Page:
OHSU forecaster credits Oregonians for reducing infections, lowering per-capita hospitalizations compared with other states

Feb. 7, 2022

The number of people hospitalized for COVID-19 in Oregon were forecast to peak in early February near current levels, and then steadily recede to pre-Omicron levels by the end of March, according to the latest update from Oregon Health & Science University.

Oregon hospitals will remain under severe strain through February. However, Oregonians’ actions to reduce the spread of a highly contagious virus variant appears to have paid off: Oregon is experiencing a lower rate of severe illness than states on the East Coast, where the Omicron variant first took hold in the United States.

“The way Oregon handled Omicron is almost as good as you’re going to see,” said Peter Graven, Ph.D., director of the OHSU Office of Advanced Analytics. “Oregon pushed out booster shots, Oregonians modified their behavior early, before Omicron fully arrived here, and we kept our masking rates relatively high compared with other states. Because of that, our surge was way lower than other places on a per-capita basis.”

The average peak across the rest of the U.S. is more than a third higher per-capita than the 1,087 people currently hospitalized in Oregon. If Oregon had followed those national trends, Graven projects it would have amounted to a peak of around 1,540 in the hospital with COVID-19.

He expects it will be much more difficult to generate large new spikes in hospitalizations going forward, even though people’s immunity will wane over time.

The hospital census tracked by the OHA notes that 32% of intensive care unit capacity is filled with COVID-19 patients, which is above the 25% figure from last week but still well below the nearly 60% figure during the peak of the surge in cases from the Delta variant in September 2021.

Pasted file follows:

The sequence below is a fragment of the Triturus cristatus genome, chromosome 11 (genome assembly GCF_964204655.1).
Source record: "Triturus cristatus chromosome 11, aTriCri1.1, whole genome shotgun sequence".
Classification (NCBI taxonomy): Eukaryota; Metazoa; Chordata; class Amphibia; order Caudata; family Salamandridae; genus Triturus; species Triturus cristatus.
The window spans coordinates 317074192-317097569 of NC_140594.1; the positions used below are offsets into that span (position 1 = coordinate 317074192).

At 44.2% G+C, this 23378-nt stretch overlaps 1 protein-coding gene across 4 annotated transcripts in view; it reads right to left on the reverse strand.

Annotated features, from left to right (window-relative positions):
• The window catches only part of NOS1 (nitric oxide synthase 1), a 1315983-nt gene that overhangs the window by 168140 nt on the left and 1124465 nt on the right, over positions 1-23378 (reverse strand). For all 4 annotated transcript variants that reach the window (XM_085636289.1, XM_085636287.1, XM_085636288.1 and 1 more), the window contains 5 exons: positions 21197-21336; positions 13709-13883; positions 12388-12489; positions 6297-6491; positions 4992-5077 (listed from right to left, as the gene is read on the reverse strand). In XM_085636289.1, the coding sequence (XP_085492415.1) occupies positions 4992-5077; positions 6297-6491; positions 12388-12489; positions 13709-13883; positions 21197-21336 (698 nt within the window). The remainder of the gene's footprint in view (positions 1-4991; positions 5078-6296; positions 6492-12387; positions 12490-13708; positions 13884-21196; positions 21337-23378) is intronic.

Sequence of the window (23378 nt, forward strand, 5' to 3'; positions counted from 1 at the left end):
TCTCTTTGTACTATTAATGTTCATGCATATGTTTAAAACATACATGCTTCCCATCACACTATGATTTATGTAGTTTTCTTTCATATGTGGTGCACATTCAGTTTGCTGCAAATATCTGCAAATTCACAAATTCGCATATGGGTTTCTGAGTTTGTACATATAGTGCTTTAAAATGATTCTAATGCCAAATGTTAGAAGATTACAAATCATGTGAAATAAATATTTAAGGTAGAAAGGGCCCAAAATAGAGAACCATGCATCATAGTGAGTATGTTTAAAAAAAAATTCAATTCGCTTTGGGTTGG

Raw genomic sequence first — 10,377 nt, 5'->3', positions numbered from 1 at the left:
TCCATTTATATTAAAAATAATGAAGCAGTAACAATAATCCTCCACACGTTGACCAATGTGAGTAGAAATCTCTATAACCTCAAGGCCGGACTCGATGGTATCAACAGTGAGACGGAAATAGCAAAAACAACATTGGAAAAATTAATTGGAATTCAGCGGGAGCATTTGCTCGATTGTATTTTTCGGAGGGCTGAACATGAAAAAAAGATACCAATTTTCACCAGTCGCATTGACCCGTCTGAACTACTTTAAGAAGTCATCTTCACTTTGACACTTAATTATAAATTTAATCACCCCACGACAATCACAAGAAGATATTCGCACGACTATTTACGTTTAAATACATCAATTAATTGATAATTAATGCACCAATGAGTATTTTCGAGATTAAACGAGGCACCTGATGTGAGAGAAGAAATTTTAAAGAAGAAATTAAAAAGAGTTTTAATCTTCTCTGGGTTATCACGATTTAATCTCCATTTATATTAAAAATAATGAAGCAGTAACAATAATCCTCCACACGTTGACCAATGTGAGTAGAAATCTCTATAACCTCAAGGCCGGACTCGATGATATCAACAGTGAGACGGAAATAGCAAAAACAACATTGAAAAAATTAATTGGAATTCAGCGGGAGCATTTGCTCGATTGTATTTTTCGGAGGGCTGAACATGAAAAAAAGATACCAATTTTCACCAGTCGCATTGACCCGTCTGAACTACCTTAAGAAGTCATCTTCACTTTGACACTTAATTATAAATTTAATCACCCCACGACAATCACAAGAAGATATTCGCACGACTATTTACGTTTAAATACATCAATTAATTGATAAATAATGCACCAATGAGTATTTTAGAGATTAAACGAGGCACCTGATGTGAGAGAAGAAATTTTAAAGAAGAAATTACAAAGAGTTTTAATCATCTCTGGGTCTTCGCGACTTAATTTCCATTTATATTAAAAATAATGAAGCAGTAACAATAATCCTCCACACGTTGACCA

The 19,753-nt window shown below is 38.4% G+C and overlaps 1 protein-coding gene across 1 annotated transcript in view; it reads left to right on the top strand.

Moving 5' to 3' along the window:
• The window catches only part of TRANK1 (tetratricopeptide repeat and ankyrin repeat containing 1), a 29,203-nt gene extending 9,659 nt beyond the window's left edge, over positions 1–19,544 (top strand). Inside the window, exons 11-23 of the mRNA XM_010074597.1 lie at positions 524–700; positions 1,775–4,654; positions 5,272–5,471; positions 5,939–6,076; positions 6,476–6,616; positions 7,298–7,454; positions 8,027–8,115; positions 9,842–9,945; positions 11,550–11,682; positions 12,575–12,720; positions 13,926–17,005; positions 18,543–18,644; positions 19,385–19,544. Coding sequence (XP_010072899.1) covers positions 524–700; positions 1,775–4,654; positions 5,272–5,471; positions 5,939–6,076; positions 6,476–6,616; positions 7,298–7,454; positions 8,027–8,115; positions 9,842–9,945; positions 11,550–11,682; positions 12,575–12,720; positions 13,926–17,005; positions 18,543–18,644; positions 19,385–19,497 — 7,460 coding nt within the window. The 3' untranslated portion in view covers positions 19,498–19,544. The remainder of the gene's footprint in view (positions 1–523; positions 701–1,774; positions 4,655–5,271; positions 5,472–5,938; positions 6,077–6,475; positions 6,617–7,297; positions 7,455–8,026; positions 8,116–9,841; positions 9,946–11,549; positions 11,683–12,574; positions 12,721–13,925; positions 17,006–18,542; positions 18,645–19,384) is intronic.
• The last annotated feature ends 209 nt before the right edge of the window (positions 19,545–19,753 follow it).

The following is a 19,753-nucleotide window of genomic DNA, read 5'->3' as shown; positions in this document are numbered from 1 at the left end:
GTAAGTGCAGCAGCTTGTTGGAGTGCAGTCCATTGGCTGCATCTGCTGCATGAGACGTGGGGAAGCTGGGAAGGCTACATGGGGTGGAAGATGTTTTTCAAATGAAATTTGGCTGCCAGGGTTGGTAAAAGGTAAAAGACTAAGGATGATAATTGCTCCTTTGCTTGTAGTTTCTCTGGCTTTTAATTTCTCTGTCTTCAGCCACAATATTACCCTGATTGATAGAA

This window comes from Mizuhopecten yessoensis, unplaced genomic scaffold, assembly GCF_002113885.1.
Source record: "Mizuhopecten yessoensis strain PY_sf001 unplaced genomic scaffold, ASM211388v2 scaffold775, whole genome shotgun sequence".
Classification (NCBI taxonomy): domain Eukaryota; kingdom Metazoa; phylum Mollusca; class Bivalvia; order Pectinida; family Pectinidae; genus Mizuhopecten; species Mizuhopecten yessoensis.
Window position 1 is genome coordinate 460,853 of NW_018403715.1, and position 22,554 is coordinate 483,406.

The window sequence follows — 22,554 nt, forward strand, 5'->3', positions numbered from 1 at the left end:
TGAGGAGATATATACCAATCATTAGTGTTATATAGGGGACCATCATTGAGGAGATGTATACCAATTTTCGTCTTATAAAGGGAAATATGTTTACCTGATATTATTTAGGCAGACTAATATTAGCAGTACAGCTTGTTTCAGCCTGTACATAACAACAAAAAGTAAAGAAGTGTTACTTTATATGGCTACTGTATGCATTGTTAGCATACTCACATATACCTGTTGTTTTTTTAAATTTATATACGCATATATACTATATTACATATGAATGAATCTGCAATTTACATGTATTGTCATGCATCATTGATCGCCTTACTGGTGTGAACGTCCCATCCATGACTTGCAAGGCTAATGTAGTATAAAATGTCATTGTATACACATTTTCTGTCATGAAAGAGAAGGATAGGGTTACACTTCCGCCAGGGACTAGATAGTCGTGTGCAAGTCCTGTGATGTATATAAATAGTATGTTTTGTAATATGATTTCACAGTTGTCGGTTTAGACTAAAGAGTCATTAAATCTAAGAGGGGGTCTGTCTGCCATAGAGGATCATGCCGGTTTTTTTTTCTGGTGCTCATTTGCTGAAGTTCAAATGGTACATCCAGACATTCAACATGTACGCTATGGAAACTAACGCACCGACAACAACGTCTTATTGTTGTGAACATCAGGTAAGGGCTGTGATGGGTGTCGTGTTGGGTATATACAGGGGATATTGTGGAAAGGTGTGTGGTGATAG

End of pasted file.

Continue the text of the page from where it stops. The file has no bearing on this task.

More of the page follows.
The forecast factors in assumptions about the number of hospitalized Oregonians admitted with “incidental” cases of COVID-19. The number of these incidental cases — meaning people who are admitted for other conditions but also happen to have COVID-19 — has been part of the case-mix throughout the pandemic.

Because omicron is spreading so rapidly, it will increase the proportion of COVID-positive patients who are in the hospital primarily for other reasons: heart attacks, cancer treatment, motor vehicle crashes and other conditions that require care in a hospital.

Even so, these incidental cases still increase the burden on healthcare resources. The reason is twofold:

  • A patient who tests positive for COVID-19, even if they’re in the hospital for another condition, must be isolated and other precautions must be taken to prevent spreading infection to other patients and healthcare workers.
  • Even among patients admitted primarily for other conditions, a COVID-19 infection can worsen their underlying condition and complicate their care.
  • Graven noted that these incidental cases are somewhat balanced out by the number of COVID-19 patients in the hospital who aren’t explicitly counted in statewide figures — those who have been in the hospital long enough that they’re no longer infectious, but still taking up a hospital bed.

Oregon Health & Science University release

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